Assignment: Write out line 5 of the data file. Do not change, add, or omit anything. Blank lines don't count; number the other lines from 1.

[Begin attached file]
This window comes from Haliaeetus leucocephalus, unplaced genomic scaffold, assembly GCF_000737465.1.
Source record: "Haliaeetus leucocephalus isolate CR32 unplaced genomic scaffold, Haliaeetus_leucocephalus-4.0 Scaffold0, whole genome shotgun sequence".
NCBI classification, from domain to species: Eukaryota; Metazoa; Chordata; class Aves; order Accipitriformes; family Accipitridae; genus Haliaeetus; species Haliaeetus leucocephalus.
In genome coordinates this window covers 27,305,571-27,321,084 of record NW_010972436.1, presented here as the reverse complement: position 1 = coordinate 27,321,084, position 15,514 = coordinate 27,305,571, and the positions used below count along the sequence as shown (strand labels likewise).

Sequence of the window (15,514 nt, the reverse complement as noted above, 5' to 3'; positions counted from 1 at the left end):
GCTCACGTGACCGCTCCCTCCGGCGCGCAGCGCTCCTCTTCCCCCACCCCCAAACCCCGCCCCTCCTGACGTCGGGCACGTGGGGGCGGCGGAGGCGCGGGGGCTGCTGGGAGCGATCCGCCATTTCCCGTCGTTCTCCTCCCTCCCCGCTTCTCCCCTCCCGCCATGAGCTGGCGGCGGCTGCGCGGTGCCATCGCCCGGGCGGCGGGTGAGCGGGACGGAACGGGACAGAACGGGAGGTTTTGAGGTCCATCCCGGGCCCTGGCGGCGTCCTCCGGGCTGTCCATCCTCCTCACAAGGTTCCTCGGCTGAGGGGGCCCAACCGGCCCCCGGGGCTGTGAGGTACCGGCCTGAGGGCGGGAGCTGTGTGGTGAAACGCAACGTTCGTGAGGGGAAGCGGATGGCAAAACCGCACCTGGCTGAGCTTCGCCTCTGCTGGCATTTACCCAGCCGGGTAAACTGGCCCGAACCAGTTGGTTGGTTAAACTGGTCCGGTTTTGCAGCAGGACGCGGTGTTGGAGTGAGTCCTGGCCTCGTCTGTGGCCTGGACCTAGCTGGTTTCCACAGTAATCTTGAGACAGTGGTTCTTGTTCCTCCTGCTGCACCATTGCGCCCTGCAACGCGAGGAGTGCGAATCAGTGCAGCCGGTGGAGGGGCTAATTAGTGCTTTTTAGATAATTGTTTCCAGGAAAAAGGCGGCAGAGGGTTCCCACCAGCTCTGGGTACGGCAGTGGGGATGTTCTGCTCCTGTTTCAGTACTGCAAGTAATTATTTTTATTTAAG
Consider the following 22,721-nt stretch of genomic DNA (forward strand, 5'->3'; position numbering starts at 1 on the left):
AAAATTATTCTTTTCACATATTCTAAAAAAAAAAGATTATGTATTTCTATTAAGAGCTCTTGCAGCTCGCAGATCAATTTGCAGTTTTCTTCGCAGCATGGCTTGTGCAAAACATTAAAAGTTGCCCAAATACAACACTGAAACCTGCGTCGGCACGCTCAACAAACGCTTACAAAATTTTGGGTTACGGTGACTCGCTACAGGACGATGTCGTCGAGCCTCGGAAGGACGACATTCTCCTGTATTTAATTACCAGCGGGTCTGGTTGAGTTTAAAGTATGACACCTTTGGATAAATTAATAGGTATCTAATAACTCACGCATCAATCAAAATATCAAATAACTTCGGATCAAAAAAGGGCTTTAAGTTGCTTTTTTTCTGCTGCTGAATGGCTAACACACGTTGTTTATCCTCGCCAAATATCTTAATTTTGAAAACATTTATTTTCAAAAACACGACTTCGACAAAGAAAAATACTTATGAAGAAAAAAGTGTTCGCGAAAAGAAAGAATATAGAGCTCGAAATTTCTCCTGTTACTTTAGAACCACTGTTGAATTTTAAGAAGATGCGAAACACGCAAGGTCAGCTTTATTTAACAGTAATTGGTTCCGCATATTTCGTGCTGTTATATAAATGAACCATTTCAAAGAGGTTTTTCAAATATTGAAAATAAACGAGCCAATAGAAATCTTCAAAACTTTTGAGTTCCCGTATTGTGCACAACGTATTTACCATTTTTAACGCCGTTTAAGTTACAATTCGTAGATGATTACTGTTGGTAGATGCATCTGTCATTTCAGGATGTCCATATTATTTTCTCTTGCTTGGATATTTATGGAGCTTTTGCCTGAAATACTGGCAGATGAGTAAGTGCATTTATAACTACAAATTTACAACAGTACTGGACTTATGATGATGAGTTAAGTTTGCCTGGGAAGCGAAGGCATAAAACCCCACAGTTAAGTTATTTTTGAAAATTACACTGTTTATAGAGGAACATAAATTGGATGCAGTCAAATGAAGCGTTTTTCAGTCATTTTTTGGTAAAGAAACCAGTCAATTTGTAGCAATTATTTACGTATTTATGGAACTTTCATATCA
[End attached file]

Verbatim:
Sequence of the window (15,514 nt, the reverse complement as noted above, 5' to 3'; positions counted from 1 at the left end):